A. Yes, the main rhythm guitar in Silly Boys is actually the same recorded guitar that appears in Anus of Uranus only it is played through the tape machine backwards. Onto this basic track other guitars, a set of drums, bass guitar and assorted effects were added later but these were recorded conventionally. The only other backwards elements in Silly Boys are some of the vocal lines which again were taken from Anus of Uranus by reversing the tape direction. Although Silly Boys, which appeared on the Sir Army Suit album, was recorded in the spring of 1978, the original idea for the tune and the lyrical content was conceived back in early 1973 during the recording of Hanus of Uranus, a previously released single version of Anus of Uranus. Apparently while listening to an early monitor mix of "Hanus", Klaatu member John Woloschuk got the idea of making a completely new song by turning the tape over and playing it through in the opposite direction. In fact, the actual lyric of Silly Boys, including the title itself, was merely "copied" as it were directly from the backwards words (or backwords) of Hanus of Uranus. Although the idea was immediately received with enthusiasm by the other members of the band, it wasn't until late fall of 1977 that the decision was made to record it and use it on a Klaatu album.

Q. "How long did it take to write and make the album, Hope?" - Henry Ocampo, Milwaukee, Wisconsin

A. Hope, Klaatu's second record album, was written and recorded over a period of about twelve months. It was not, however, the longest album to record as 3:47 EST was written and recorded in intermittent stages over a period spanning almost three years. Actual work began on Hope in early June 1976 with recording commencing some two of three months later. The symphonic orchestral arrangements were recorded in London, England during January of 1977 and the album was mixed and completed (for the first time) back in Toronto in late February. However, being unsatisfied with that "initial" version of the album, the group convinced their record company to allow them to continue working on the album through to the end of May 1977. In fact, it was almost one year to the day from when work first began that the "new improved" version of the album was delivered to the record company in June of 1977. According to bandmember, Dee Long, it was by far the most demanding album Klaatu has yet recorded but in retrospect it may have been worth the effort.

Q. "Why are 3:47 EST and Sir Army Suit called their respective titles?" - Michael Barwick, Kemptville, Ontario

A. The title of Klaatu's debut album, 3:47 EST, was taken directly from the screenplay of the 1951 science-fiction motion picture entitled, "The Day the Earth Stood Still." In the film, the central character, Klaatu, was a peace missionary from somewhere in outer space who landed his spacecraft in Washington, D.C. one sunny spring afternoon at precisely 3:47 Eastern Standard Time. By coincidence, while working on the first Klaatu album which at that time was yet untitled, one of the band's member viewed a screening of the film and was immediately impressed by the appropriateness of the character Klaatu's arrival time on earth as the title of the band Klaatu's debut record album. Apparently the rest of the band agreed.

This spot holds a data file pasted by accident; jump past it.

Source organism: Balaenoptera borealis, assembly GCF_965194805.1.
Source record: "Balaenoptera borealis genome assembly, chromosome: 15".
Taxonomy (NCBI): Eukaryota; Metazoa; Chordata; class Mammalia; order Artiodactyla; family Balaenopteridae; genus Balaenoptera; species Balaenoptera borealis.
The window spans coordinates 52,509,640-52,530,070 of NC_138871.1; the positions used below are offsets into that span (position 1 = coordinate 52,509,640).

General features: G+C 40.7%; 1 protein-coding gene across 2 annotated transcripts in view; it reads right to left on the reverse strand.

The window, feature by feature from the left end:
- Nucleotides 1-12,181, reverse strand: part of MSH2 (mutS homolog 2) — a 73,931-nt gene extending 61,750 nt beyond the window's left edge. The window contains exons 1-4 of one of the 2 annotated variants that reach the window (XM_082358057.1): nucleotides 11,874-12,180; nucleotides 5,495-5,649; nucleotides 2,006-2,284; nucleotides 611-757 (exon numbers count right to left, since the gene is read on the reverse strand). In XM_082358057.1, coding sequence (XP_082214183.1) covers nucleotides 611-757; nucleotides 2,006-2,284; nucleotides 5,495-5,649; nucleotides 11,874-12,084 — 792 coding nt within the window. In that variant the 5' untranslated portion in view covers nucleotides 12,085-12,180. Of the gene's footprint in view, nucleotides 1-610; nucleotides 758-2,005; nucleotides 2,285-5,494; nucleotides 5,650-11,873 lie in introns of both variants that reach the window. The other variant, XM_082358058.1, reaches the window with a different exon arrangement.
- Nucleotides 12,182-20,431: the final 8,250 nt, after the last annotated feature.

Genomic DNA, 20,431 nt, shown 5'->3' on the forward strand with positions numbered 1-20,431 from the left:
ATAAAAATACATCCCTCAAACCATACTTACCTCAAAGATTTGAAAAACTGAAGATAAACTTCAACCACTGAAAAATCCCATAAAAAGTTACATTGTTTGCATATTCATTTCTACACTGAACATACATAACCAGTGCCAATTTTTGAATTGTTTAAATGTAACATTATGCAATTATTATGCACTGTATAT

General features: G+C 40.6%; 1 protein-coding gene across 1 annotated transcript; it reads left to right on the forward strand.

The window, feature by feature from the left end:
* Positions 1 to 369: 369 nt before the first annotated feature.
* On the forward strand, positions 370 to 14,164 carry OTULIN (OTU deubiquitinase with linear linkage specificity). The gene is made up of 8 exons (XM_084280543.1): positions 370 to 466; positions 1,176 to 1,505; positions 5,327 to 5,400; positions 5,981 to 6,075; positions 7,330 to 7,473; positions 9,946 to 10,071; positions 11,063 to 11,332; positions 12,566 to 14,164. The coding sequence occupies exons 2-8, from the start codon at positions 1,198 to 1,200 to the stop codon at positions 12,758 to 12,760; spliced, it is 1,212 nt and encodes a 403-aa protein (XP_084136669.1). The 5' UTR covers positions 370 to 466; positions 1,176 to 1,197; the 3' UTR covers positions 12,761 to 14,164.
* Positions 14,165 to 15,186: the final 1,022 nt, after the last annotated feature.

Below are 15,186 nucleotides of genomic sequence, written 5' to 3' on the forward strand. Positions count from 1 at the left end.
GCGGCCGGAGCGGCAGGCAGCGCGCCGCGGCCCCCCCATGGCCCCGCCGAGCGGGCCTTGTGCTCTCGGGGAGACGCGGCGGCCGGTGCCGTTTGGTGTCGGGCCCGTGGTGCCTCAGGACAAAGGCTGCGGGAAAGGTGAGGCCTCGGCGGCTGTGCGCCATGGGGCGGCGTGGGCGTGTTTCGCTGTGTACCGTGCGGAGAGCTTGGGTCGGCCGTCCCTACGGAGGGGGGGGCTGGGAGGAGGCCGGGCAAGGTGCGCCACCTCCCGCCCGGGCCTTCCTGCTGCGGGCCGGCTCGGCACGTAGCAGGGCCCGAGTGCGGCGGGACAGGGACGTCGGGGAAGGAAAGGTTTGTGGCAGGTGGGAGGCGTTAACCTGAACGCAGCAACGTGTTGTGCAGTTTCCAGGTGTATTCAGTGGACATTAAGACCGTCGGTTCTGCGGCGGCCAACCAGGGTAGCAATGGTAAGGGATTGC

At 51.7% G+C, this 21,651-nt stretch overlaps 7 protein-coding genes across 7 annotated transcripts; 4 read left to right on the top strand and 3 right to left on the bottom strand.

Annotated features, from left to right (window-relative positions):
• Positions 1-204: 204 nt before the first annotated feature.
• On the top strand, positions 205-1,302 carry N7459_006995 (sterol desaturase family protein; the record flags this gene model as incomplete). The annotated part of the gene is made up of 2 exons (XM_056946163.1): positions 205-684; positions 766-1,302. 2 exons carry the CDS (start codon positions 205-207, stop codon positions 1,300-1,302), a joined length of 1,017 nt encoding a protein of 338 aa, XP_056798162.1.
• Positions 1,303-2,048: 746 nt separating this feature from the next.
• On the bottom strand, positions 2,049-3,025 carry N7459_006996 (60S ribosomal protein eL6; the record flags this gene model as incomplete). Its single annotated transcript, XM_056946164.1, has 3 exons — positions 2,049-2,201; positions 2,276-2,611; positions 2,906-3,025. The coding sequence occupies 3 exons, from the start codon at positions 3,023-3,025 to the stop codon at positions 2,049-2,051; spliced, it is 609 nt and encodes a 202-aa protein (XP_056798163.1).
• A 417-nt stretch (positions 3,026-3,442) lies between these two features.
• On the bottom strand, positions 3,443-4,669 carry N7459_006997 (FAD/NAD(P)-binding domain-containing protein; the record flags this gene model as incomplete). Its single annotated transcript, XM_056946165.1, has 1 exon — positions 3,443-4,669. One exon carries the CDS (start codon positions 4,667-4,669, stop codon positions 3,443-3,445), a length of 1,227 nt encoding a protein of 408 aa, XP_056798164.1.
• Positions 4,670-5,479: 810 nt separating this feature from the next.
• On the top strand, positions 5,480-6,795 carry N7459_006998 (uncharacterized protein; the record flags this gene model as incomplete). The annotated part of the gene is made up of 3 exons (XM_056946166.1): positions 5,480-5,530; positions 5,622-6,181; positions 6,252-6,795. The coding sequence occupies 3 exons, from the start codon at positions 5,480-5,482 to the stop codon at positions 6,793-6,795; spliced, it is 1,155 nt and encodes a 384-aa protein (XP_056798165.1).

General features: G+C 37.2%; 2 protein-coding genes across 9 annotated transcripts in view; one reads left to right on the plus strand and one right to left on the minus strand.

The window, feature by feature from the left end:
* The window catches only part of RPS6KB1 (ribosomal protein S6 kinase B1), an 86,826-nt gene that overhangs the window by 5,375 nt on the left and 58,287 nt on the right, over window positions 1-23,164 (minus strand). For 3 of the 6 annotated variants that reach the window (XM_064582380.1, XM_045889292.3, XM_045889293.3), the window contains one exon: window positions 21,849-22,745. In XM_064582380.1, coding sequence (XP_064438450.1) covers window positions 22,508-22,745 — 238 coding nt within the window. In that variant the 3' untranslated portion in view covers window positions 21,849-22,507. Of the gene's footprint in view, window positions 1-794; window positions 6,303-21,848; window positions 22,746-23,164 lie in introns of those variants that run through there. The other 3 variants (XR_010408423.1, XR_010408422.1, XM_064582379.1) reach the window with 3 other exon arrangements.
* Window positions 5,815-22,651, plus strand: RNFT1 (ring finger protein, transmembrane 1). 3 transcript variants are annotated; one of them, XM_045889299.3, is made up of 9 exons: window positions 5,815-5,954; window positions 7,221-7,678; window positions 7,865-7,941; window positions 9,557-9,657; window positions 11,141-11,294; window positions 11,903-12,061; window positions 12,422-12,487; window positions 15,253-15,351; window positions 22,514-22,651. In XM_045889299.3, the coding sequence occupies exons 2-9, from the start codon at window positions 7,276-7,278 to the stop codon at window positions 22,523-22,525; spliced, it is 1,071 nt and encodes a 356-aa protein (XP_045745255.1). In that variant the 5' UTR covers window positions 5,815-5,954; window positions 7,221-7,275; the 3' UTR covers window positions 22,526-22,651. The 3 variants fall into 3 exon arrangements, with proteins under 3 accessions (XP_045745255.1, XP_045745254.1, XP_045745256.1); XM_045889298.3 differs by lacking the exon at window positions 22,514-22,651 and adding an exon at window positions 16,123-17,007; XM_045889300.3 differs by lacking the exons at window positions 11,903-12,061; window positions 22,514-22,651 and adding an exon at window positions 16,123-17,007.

The story behind the title of Klaatu's third album, "Sir Army Suit" is not quite as interesting but deserves mention. It is taken from the lyric of the song, Silly Boys, which appears on that album. For those who have lyric sheets from that album you no doubt have noticed that the lyrics themselves are just reversals of the lyric in Anus of Uranus (played backwards on a tape recorder). Apparently the group was in a playful mood when it came time to title their third album and they deny any further significance exists in their choice. 



NOTE: All items listed above are available on a limited quantity basis only. So order now! 

All orders are to be accompanied by full payment in cheque or money order payable to "The Morning Sun". PLEASE DO NOT SEND CASH. 

BOX 1030

Important Announcement

The "Word Jumble" puzzle contest which appeared in the Winter 1981 issue of The Morning Sun expired as of the date of general mailing of the Spring 1981 edition to subscribers in which was printed the "Word Jumble Solution." Unfortunately, in the interest of fairness to all of those entrants who mailed in their correct answers prior to the Spring 1981 mailing (please note this was a late mailing due to the Canadian postal strike), all entires received after the above expiration date must be considered ineligible to win the "Mystery Prize." We are pleased to report, however, that we did receive more than double the anticipated number of correct entries before the contest deadline and consequently it has been decided to run a second "Word Jumble" contest which will appear in the Winter 1982 issue of The Morning Sun. Thanks to all those who participated and our congratulations to the contect winners. For those who did not win we wish you better luck next time. Tirrah for now.